So they don't actually know what their employers are doing, but they're sure they should be doing more.
They don't seem to be any better informed as consumers.
Ian Cross, director of the Center for Marketing Technology at
, surveyed more than 2,100 college students across the country, asking them which brands they perceived as the most and least green and why. Their answers, he found, "were directly tied to their perceptions and not necessarily reality."
(GE - Get Report)
(AAPL - Get Report)
landed on both lists. GE because of its alternative-energy products, like wind turbines (good) and for its pollution (bad). Respondents couldn't give a particular reason for placing Apple in either column.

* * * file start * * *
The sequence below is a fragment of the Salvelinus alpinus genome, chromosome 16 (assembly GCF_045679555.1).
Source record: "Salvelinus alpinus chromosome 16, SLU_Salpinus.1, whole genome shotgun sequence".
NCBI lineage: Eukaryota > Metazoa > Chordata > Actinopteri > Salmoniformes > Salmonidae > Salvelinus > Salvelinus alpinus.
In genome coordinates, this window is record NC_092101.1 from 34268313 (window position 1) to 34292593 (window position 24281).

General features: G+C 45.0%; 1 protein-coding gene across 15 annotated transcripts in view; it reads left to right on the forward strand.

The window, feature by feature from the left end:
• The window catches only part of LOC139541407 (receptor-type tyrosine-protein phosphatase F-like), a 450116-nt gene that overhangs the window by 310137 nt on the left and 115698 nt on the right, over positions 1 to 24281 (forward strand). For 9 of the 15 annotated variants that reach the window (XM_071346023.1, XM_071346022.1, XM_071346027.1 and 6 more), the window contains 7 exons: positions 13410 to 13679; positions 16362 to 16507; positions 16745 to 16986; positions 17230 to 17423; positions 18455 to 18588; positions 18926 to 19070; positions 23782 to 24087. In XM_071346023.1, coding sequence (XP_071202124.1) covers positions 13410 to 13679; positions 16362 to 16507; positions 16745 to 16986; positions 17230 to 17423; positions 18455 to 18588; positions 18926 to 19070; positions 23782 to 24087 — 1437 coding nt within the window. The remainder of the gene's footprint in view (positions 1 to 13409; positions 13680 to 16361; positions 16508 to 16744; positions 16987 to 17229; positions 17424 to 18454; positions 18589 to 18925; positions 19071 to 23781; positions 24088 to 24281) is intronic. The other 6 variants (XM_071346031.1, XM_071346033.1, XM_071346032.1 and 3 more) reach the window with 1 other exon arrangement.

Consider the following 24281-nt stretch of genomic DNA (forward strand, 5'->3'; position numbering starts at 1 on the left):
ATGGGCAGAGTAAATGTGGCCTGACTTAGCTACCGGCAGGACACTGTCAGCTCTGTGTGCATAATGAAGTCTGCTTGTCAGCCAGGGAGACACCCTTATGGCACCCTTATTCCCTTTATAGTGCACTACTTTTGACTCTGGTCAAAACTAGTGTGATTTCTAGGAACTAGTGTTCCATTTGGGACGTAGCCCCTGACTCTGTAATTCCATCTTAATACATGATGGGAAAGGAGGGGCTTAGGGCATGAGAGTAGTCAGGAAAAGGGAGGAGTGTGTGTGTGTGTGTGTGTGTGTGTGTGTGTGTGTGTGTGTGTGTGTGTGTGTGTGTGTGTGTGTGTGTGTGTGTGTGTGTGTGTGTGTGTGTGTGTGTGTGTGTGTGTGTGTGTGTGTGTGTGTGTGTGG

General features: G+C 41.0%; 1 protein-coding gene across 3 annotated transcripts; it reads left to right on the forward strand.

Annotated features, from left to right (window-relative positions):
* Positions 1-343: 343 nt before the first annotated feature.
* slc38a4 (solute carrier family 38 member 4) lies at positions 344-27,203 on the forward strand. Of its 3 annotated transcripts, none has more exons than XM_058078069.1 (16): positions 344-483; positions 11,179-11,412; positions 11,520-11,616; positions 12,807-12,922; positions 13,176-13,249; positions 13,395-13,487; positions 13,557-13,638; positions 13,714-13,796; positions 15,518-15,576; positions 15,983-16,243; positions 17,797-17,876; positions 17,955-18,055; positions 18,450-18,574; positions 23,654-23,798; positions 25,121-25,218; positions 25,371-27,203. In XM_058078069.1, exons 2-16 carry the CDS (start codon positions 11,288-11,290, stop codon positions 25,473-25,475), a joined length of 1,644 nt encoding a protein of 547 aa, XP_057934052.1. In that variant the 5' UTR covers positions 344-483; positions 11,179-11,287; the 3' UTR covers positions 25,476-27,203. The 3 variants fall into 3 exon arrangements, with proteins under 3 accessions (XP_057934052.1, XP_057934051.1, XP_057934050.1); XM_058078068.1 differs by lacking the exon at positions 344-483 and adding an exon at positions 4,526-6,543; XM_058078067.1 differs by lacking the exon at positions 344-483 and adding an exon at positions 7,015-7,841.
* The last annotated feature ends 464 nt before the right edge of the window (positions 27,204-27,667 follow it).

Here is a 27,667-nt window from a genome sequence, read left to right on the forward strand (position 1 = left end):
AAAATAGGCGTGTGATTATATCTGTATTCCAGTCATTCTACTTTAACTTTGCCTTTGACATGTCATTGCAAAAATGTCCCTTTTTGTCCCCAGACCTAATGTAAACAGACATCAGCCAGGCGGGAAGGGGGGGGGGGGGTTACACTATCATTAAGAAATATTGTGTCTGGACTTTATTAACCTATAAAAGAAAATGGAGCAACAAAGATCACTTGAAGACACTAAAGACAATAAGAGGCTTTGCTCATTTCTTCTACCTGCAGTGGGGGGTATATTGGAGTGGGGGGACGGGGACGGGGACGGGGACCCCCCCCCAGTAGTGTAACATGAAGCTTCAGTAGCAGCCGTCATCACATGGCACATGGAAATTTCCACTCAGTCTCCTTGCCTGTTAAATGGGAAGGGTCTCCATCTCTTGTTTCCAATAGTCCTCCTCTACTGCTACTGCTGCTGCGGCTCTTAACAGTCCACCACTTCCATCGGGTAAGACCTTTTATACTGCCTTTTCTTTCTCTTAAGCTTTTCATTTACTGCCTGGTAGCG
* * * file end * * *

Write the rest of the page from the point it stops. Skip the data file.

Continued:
More naively, they touted "Beyond Petroleum" as a green brand because of its green-themed ads. This, despite the fact that Beyond Petroleum is an advertising slogan for
, which landed on the "bad" list for polluting.
(GM - Get Report)
and the brands Range Rover, Hummer and Chevrolet wound up on the "bad" list for producing gas-guzzlers in general, or SUVs and trucks in particular. But
topped the "good" list even though both have offerings with middle-of-the-road pollution ratings on par with vehicles from those other companies, according to the
has no green cred because of its low prices, despite its widely publicized eco efforts.
(GOOG - Get Report)
and Ikea have plenty, but for no reason in particular.
makes the "bad" list for polluting, though watchdogs say it's more environmentally active than Google.